Kubecka said the Pineywoods program actually started in 2019 with a long-term habitat improvement effort based on strategic wood thinning, mulching, prescribed burning and herbicide applications that still are In progress.
The idea is to build a quail house spacious enough to accommodate a large and healthy enough population to bounce back from difficult years. Once the basic habitat is in place, the second step of Tall Timbers’ success plan will be achieved – the translocation of quail trapped in the wild from source areas with abundant populations.
To date, the organization has moved over 7,000 wild quails and helped create over 80,000 acres of new quail land.
“Turning a bunch of birds and hoping for the best is not our way of doing things,” Kubecka said. “It’s important to make sure the habitat is good first, and habitat restoration takes time.
“It’s not just a prescribed burn or some other practice, it takes rehearsal and time to move the plant community and get the right habitat for all of the different quail needs. Without the right habitat, birds will not get away with it.
Kubecka plans to start transferring birds from Florida sometime in 2022-2023.
“The timing depends on the habitat and when it’s ready,” Kubecka said. “You can’t put the translocation on a timeline. There are too many factors involved that are beyond your control. If we were to follow a schedule, it could reduce our chances of success. “
Kubecka says the reason for using Florida quail in the Piney Woods study depends on habitat similarities. Previous translocation studies conducted in the region using South Texas quail showed that these birds had limited survival and reproductive success compared to resident birds or those raised closer to home.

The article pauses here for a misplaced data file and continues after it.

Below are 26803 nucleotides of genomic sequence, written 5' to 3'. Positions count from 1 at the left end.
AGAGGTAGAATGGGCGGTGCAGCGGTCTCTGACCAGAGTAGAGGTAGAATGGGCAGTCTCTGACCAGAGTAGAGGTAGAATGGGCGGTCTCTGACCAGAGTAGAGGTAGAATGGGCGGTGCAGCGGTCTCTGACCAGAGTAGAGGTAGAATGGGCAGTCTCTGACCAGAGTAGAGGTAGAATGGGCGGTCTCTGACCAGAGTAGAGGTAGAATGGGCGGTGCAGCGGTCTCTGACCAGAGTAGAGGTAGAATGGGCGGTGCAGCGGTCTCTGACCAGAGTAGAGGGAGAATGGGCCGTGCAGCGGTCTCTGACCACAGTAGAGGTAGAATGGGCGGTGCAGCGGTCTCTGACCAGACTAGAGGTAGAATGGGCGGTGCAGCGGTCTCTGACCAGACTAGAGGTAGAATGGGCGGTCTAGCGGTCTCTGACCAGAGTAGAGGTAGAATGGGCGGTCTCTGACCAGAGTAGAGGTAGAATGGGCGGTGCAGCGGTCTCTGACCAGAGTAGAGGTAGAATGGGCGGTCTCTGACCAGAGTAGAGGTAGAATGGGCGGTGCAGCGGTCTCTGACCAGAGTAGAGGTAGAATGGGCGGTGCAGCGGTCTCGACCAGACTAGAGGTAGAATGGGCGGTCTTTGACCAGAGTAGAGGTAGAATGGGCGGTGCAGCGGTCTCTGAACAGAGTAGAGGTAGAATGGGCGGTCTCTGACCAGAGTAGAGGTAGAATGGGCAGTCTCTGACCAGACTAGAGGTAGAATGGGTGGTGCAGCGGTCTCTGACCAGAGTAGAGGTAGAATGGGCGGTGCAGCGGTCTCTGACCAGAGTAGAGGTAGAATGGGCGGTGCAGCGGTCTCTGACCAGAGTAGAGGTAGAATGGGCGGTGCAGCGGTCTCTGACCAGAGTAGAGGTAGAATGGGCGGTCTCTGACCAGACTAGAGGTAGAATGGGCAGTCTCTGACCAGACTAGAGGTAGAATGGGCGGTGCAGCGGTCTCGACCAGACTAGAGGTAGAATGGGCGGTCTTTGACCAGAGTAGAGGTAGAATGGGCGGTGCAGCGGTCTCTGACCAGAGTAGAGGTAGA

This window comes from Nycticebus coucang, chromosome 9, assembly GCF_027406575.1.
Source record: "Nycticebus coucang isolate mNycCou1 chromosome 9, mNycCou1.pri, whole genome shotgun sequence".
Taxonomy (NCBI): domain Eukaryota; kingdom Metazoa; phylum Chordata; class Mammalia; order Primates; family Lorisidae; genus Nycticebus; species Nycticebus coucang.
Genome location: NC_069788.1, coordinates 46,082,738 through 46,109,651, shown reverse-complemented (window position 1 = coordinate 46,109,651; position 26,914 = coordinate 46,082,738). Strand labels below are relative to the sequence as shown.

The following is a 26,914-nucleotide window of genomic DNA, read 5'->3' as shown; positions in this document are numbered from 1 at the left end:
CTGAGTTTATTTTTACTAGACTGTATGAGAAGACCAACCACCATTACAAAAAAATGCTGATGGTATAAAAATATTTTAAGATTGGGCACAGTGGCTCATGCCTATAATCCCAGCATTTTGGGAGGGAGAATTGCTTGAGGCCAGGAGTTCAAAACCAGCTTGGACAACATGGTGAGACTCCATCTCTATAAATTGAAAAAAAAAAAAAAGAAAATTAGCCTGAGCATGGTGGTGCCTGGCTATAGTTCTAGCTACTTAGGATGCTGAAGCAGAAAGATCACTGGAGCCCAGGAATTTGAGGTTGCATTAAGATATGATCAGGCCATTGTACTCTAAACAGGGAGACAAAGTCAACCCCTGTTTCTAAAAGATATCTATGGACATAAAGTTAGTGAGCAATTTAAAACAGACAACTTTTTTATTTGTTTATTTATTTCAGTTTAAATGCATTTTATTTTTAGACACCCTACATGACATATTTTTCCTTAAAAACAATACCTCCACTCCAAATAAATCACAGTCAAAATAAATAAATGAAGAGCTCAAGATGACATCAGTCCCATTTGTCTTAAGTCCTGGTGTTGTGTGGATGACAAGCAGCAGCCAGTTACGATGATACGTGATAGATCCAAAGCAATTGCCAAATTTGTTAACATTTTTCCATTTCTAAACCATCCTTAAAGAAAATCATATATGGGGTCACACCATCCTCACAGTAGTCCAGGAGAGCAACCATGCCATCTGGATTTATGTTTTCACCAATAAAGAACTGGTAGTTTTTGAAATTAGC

“There are three main subspecies of bobwhite quail in Texas, commonly referred to as texanus, taylori, and eastern subspecies,” Kubecka said. “While the genetic component may not be of critical importance for short-term success, the habitat where these subspecies hatch and grow affects how a Bobwhite quail learns to interact with its environment. For obvious reasons, research has shown that hake transferred from similar habitats to their release areas tend to perform better.
“We’re seeing the same thing right now with an ongoing translocation study in Stephenville with an Erath County project,” he added. “Birds that have been brought from a similar habitat show better survival and breeding success than those brought from further afield. There is a lot of other research supporting this at this time.
Kubecka said researchers will monitor radiolabeled quails on the Polk County property to explore their habitat use, survival rates, breeding success and other important demographics. Experts say the studies will help identify factors limiting the growth of the quail population and refine the management needed to correct them.
“While we have a good basic knowledge of the management of bobwhite quail, we don’t know everything,” Kubecka said. “The birds we tag with radio transmitters serve as little informants. Based on the data we collect, we can then use that information to improve our management practices to increase key demographics that are responsible for changes in populations, such as survival. “
Those interested in learning more about the project or joining the effort can contact Kubecka at [email protected]
Matt Williams is a freelance writer based in Nacogdoches. He can be contacted by e-mail, [email protected].